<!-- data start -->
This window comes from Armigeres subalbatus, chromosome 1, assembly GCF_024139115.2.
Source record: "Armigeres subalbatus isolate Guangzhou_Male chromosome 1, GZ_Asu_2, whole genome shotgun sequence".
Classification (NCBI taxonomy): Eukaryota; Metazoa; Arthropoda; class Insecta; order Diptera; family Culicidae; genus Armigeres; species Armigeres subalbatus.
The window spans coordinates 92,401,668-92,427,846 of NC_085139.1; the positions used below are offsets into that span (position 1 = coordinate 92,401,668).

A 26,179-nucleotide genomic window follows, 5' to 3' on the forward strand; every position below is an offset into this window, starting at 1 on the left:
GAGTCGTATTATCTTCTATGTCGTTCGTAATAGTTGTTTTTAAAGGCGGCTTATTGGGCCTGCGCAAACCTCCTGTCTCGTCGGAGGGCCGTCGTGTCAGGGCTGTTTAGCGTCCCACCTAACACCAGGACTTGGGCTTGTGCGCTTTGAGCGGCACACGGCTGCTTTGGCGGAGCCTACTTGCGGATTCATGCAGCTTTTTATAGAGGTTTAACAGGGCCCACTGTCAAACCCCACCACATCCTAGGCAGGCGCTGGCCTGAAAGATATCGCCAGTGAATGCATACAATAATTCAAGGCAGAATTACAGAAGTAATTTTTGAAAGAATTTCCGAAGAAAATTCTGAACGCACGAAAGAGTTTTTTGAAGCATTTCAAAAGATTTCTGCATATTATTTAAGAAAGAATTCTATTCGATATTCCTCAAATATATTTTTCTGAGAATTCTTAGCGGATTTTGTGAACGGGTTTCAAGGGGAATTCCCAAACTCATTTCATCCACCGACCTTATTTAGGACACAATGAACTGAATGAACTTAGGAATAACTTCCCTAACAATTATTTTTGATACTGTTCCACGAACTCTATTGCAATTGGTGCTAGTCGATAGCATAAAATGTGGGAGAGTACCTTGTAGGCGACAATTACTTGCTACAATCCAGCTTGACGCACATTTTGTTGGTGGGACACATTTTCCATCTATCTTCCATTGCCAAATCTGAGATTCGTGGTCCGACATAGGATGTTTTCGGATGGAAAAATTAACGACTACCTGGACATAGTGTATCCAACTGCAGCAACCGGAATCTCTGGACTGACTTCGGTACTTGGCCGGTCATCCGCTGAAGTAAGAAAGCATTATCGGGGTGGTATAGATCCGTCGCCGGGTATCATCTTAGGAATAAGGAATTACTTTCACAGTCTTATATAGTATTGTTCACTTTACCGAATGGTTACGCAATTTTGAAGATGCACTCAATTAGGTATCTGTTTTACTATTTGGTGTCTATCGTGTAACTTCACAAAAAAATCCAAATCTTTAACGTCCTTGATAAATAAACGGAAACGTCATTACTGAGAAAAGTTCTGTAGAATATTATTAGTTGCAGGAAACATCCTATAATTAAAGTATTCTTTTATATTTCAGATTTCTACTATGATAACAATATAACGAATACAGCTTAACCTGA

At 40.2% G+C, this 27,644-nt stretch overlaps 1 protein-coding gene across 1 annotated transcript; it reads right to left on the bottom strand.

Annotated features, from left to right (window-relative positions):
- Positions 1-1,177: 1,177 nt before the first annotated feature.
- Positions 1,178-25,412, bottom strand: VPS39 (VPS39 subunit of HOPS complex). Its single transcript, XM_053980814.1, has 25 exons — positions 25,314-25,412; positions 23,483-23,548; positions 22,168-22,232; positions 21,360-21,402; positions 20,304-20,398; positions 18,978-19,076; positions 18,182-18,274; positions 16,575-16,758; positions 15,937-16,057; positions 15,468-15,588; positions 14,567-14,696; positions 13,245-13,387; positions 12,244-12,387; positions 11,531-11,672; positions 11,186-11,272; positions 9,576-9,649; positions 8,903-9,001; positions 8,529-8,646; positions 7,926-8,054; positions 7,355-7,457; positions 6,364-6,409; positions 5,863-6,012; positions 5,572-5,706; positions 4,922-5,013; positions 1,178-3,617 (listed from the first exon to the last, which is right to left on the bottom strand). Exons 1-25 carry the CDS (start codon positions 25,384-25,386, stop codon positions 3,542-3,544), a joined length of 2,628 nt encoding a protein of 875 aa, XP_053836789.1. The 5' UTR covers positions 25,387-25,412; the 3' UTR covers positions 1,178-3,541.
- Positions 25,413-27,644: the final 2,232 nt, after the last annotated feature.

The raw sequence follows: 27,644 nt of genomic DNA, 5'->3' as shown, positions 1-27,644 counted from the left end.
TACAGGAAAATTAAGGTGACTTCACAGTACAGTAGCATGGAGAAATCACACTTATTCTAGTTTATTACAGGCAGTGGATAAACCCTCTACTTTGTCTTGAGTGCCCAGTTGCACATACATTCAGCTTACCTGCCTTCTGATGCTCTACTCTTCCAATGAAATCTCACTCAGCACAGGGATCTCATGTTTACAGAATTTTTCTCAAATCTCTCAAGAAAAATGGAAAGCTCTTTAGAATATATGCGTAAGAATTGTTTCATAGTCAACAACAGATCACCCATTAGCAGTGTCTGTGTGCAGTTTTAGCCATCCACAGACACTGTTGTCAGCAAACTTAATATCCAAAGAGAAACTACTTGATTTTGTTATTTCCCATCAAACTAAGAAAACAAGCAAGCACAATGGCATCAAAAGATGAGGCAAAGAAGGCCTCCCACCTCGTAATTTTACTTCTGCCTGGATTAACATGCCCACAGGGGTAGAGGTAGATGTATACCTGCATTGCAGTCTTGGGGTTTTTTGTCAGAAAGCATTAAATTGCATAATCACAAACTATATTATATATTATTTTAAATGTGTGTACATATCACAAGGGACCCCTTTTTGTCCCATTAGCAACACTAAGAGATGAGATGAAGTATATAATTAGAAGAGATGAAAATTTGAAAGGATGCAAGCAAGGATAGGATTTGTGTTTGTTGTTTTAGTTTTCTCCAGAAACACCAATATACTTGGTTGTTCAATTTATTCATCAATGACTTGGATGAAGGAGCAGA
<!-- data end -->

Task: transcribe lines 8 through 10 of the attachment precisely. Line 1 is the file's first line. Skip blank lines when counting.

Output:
Annotated features, from left to right (window-relative positions):
- Positions 1-1,177: 1,177 nt before the first annotated feature.
- Positions 1,178-25,412, bottom strand: VPS39 (VPS39 subunit of HOPS complex). Its single transcript, XM_053980814.1, has 25 exons — positions 25,314-25,412; positions 23,483-23,548; positions 22,168-22,232; positions 21,360-21,402; positions 20,304-20,398; positions 18,978-19,076; positions 18,182-18,274; positions 16,575-16,758; positions 15,937-16,057; positions 15,468-15,588; positions 14,567-14,696; positions 13,245-13,387; positions 12,244-12,387; positions 11,531-11,672; positions 11,186-11,272; positions 9,576-9,649; positions 8,903-9,001; positions 8,529-8,646; positions 7,926-8,054; positions 7,355-7,457; positions 6,364-6,409; positions 5,863-6,012; positions 5,572-5,706; positions 4,922-5,013; positions 1,178-3,617 (listed from the first exon to the last, which is right to left on the bottom strand). Exons 1-25 carry the CDS (start codon positions 25,384-25,386, stop codon positions 3,542-3,544), a joined length of 2,628 nt encoding a protein of 875 aa, XP_053836789.1. The 5' UTR covers positions 25,387-25,412; the 3' UTR covers positions 1,178-3,541.